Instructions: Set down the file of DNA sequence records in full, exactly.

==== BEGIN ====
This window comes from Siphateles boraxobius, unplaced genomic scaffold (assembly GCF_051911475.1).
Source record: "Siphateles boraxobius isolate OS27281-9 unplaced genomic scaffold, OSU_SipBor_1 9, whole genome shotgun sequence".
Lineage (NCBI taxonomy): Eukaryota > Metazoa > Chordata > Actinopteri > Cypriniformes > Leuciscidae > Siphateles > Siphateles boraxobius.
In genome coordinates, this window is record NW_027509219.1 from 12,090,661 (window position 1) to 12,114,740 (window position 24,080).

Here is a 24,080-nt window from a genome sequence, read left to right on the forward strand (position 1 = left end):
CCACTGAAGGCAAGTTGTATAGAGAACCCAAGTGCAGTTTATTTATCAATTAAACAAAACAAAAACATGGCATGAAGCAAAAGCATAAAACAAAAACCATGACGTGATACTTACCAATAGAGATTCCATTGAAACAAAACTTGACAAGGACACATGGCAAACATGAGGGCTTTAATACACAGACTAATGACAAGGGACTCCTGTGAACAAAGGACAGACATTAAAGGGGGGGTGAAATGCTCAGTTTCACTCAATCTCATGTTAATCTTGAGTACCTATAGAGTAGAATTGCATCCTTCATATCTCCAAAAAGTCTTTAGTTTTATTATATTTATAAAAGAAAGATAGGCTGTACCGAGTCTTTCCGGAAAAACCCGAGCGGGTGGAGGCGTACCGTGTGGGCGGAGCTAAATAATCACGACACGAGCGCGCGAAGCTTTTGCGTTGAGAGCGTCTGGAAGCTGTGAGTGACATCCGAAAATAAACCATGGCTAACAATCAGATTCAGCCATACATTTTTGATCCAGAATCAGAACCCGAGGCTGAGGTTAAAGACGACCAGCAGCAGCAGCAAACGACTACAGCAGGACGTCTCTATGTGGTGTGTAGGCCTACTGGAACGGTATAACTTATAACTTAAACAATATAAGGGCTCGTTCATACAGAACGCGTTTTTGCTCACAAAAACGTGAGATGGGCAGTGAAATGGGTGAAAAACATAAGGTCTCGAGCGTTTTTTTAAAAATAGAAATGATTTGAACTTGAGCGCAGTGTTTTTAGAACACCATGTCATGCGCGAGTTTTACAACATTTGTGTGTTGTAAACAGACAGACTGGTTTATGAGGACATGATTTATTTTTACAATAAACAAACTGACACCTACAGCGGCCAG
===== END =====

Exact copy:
This window comes from Siphateles boraxobius, unplaced genomic scaffold (assembly GCF_051911475.1).
Source record: "Siphateles boraxobius isolate OS27281-9 unplaced genomic scaffold, OSU_SipBor_1 9, whole genome shotgun sequence".
Lineage (NCBI taxonomy): Eukaryota > Metazoa > Chordata > Actinopteri > Cypriniformes > Leuciscidae > Siphateles > Siphateles boraxobius.
In genome coordinates, this window is record NW_027509219.1 from 12,090,661 (window position 1) to 12,114,740 (window position 24,080).

Here is a 24,080-nt window from a genome sequence, read left to right on the forward strand (position 1 = left end):
CCACTGAAGGCAAGTTGTATAGAGAACCCAAGTGCAGTTTATTTATCAATTAAACAAAACAAAAACATGGCATGAAGCAAAAGCATAAAACAAAAACCATGACGTGATACTTACCAATAGAGATTCCATTGAAACAAAACTTGACAAGGACACATGGCAAACATGAGGGCTTTAATACACAGACTAATGACAAGGGACTCCTGTGAACAAAGGACAGACATTAAAGGGGGGGTGAAATGCTCAGTTTCACTCAATCTCATGTTAATCTTGAGTACCTATAGAGTAGAATTGCATCCTTCATATCTCCAAAAAGTCTTTAGTTTTATTATATTTATAAAAGAAAGATAGGCTGTACCGAGTCTTTCCGGAAAAACCCGAGCGGGTGGAGGCGTACCGTGTGGGCGGAGCTAAATAATCACGACACGAGCGCGCGAAGCTTTTGCGTTGAGAGCGTCTGGAAGCTGTGAGTGACATCCGAAAATAAACCATGGCTAACAATCAGATTCAGCCATACATTTTTGATCCAGAATCAGAACCCGAGGCTGAGGTTAAAGACGACCAGCAGCAGCAGCAAACGACTACAGCAGGACGTCTCTATGTGGTGTGTAGGCCTACTGGAACGGTATAACTTATAACTTAAACAATATAAGGGCTCGTTCATACAGAACGCGTTTTTGCTCACAAAAACGTGAGATGGGCAGTGAAATGGGTGAAAAACATAAGGTCTCGAGCGTTTTTTTAAAAATAGAAATGATTTGAACTTGAGCGCAGTGTTTTTAGAACACCATGTCATGCGCGAGTTTTACAACATTTGTGTGTTGTAAACAGACAGACTGGTTTATGAGGACATGATTTATTTTTACAATAAACAAACTGACACCTACAGCGGCCAG